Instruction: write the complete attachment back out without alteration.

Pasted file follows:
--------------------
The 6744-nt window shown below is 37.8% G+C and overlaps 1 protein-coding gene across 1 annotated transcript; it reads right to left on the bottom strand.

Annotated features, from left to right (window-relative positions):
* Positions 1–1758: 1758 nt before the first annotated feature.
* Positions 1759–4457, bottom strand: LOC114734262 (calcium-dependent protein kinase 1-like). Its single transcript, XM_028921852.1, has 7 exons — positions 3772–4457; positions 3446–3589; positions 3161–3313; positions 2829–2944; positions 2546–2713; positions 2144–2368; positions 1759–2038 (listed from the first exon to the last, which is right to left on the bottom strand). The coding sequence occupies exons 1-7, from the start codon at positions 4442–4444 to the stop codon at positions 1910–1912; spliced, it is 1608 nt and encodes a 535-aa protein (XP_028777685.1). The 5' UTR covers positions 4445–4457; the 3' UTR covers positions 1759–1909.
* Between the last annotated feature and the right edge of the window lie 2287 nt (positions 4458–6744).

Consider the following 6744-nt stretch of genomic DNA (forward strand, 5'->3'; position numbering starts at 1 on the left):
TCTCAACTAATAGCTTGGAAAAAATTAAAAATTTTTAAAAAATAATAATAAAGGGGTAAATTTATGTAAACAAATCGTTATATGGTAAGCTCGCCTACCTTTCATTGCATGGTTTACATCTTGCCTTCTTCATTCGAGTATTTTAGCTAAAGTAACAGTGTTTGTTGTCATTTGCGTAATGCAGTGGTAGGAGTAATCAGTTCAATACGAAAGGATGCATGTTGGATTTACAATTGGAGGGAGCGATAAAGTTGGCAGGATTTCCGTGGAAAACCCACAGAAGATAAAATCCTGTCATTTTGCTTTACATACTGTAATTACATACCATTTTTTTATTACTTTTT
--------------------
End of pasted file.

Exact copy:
The 6744-nt window shown below is 37.8% G+C and overlaps 1 protein-coding gene across 1 annotated transcript; it reads right to left on the bottom strand.

Annotated features, from left to right (window-relative positions):
* Positions 1–1758: 1758 nt before the first annotated feature.
* Positions 1759–4457, bottom strand: LOC114734262 (calcium-dependent protein kinase 1-like). Its single transcript, XM_028921852.1, has 7 exons — positions 3772–4457; positions 3446–3589; positions 3161–3313; positions 2829–2944; positions 2546–2713; positions 2144–2368; positions 1759–2038 (listed from the first exon to the last, which is right to left on the bottom strand). The coding sequence occupies exons 1-7, from the start codon at positions 4442–4444 to the stop codon at positions 1910–1912; spliced, it is 1608 nt and encodes a 535-aa protein (XP_028777685.1). The 5' UTR covers positions 4445–4457; the 3' UTR covers positions 1759–1909.
* Between the last annotated feature and the right edge of the window lie 2287 nt (positions 4458–6744).

Consider the following 6744-nt stretch of genomic DNA (forward strand, 5'->3'; position numbering starts at 1 on the left):
TCTCAACTAATAGCTTGGAAAAAATTAAAAATTTTTAAAAAATAATAATAAAGGGGTAAATTTATGTAAACAAATCGTTATATGGTAAGCTCGCCTACCTTTCATTGCATGGTTTACATCTTGCCTTCTTCATTCGAGTATTTTAGCTAAAGTAACAGTGTTTGTTGTCATTTGCGTAATGCAGTGGTAGGAGTAATCAGTTCAATACGAAAGGATGCATGTTGGATTTACAATTGGAGGGAGCGATAAAGTTGGCAGGATTTCCGTGGAAAACCCACAGAAGATAAAATCCTGTCATTTTGCTTTACATACTGTAATTACATACCATTTTTTTATTACTTTTT